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Fayez Mohamood
Fayez Mohamood, cofounder and CEO of Bluecore Courtesy of Bluecore
Commentary

The Silicon Valley Myth: Proof Your Startup Can Thrive Elsewhere

Nov 03, 2015

The Entrepreneur Insider network is an online community where the most thoughtful and influential people in America’s startup scene contribute answers to timely questions about entrepreneurship and careers. Today’s answer to the question “How important is it for startups to be in Silicon Valley?” is written by Fayez Mohamood, cofounder and CEO of Bluecore.

Last week at dinner, an investor asked me a question every New York founder has been asked before: “Do you really think you can build a big, important company in New York?”

I’m never surprised by the question. In the tech world, Silicon Valley is Rome and every other startup hub is considered a province. However, founding a tech company outside of Silicon Valley can actually become a tremendous competitive edge.

Let me give you an example: Bluecore, the company I founded, makes marketing automation software designed for big consumer brands and retailers. When my cofounder and I were cooking up Bluecore back in early 2013, I lived in Seattle. We were debating where to launch it and narrowed it down to Silicon Valley, Seattle, Boston and New York.

The Big Apple was our fourth choice — until we realized how many iconic brands and retailers are based in New York. Why be a five-and-a-half-hour flight away from our target customers when we could be a subway ride away?

The more we researched, the better New York looked. In Silicon Valley, business-to-business SaaS startups strive to differentiate themselves, but they share assumptions, culture and dogma that often make them more alike than different. The community preaches the same, assimilating tech gospel. New York, on the other hand, would give us access to people who had never experienced tech startup culture. New Yorkers could bring ideas and perspectives that are alien to Silicon Valley.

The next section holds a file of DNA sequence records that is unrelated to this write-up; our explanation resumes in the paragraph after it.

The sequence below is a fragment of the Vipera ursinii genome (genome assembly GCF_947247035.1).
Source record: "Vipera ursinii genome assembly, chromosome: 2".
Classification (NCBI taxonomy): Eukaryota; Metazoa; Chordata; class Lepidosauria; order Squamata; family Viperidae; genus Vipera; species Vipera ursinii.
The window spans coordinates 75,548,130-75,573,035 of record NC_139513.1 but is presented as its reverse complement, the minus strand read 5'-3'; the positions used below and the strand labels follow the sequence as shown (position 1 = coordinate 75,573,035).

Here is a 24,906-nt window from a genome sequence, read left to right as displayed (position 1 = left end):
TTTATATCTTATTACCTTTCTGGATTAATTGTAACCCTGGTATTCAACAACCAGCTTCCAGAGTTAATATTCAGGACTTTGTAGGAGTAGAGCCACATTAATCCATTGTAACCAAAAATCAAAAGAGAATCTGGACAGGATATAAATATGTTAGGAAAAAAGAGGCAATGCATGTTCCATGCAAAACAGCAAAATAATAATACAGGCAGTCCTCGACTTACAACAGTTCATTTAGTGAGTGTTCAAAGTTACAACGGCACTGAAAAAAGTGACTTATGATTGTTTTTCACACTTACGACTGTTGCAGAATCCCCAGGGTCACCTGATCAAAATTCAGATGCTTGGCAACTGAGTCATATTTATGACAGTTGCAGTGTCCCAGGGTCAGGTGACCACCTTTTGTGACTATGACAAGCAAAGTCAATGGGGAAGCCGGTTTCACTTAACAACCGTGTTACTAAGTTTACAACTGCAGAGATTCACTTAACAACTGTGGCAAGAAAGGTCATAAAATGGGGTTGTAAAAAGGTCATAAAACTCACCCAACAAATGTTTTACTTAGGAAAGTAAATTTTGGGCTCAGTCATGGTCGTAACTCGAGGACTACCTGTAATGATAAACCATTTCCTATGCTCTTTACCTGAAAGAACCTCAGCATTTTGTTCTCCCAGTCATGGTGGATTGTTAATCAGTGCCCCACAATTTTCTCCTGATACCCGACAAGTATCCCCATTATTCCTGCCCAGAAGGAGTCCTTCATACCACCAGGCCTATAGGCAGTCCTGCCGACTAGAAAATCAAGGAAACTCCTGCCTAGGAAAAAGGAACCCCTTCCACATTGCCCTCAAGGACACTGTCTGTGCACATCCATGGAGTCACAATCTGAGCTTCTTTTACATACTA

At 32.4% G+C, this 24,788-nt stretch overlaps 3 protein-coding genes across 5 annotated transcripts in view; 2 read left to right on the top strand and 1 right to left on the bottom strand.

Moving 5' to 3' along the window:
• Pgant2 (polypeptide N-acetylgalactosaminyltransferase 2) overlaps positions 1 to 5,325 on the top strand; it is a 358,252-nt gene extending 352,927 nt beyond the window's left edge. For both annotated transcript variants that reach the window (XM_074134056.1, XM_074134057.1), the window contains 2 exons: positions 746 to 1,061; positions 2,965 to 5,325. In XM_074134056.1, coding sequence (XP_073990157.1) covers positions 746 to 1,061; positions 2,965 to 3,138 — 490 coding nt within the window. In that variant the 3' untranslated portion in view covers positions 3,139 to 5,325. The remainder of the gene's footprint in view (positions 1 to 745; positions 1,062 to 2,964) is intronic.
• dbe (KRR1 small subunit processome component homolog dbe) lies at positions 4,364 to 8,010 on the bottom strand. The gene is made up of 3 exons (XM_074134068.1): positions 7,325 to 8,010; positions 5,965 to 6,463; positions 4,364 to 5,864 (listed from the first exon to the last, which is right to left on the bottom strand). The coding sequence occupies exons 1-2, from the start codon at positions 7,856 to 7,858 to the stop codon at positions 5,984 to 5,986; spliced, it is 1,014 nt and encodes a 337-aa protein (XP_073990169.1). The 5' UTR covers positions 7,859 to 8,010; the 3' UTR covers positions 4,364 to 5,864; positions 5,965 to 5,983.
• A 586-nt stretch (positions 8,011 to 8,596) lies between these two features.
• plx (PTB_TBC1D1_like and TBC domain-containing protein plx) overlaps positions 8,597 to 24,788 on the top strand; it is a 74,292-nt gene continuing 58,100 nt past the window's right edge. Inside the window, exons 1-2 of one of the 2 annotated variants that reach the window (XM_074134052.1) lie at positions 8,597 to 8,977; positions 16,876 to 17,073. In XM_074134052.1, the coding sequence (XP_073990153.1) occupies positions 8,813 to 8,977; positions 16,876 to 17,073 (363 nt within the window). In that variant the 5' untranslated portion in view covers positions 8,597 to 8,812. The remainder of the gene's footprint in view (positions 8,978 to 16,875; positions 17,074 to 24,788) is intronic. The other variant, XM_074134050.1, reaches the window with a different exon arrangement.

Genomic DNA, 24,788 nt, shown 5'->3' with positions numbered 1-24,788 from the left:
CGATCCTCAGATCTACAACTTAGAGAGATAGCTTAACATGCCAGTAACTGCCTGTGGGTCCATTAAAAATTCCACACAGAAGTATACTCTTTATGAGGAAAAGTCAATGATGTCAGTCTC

Launching Bluecore in New York was one of the best decisions we’ve made (right up there with making every new hire take improv comedy classes, but that’s a separate story). We do things we couldn’t do in Silicon Valley.

For one, we have built close relationships with customers and advisors who would have been difficult to connect with in Silicon Valley. In-person brainstorming sessions with retail industry veterans are invaluable and happen frequently.

In addition, we have tapped into a talent pool that few other tech companies can access. Whereas Silicon Valley is loaded with developers and techies, New York is replete with marketers, investment bankers and consultants who bring different skillsets (and Spartan work ethics).

In fact, we’ve had no problems hiring technical talent. It helps that we have an office on the Lower East Side, a neighborhood renowned for its culture and nightlife. Selling New York to 20-somethings is easy, even if “the rent is too damn high.” And contrary to popular belief, New York City isn’t only for single folks yearning to burn the candle at both ends. Five of our senior team members relocated from the West Coast to New York with their spouses and children.

Still, Silicon Valley-ites are surprised that we survive here in the boondocks. When I visited a friend in the Bay Area recently, I mentioned that we were looking for a customer success manager. “If you were based here, you would have hired one last week,” he said, as if my cause were hopeless.

If you can’t find talent in a city of 8.5 million, the city isn’t the problem.

This brings me to the most important takeaway for startups outside of Silicon Valley: You must sell your city to prospective hires. Whether you are in New York, Salt Lake City, Austin or Chicago, you have local strengths that attract talent. Market them.

Could you hire hundreds of engineers in a matter of months outside of Silicon Valley? No. Will New York produce 20 tech IPOs in the next three years? Probably not. Might your company grow faster and more sustainably outside Silicon Valley? Perhaps — that has certainly been the case for Bluecore. To answer the investor’s question: Yes, I think we can build a big, important company outside of Silicon Valley, and so can you.

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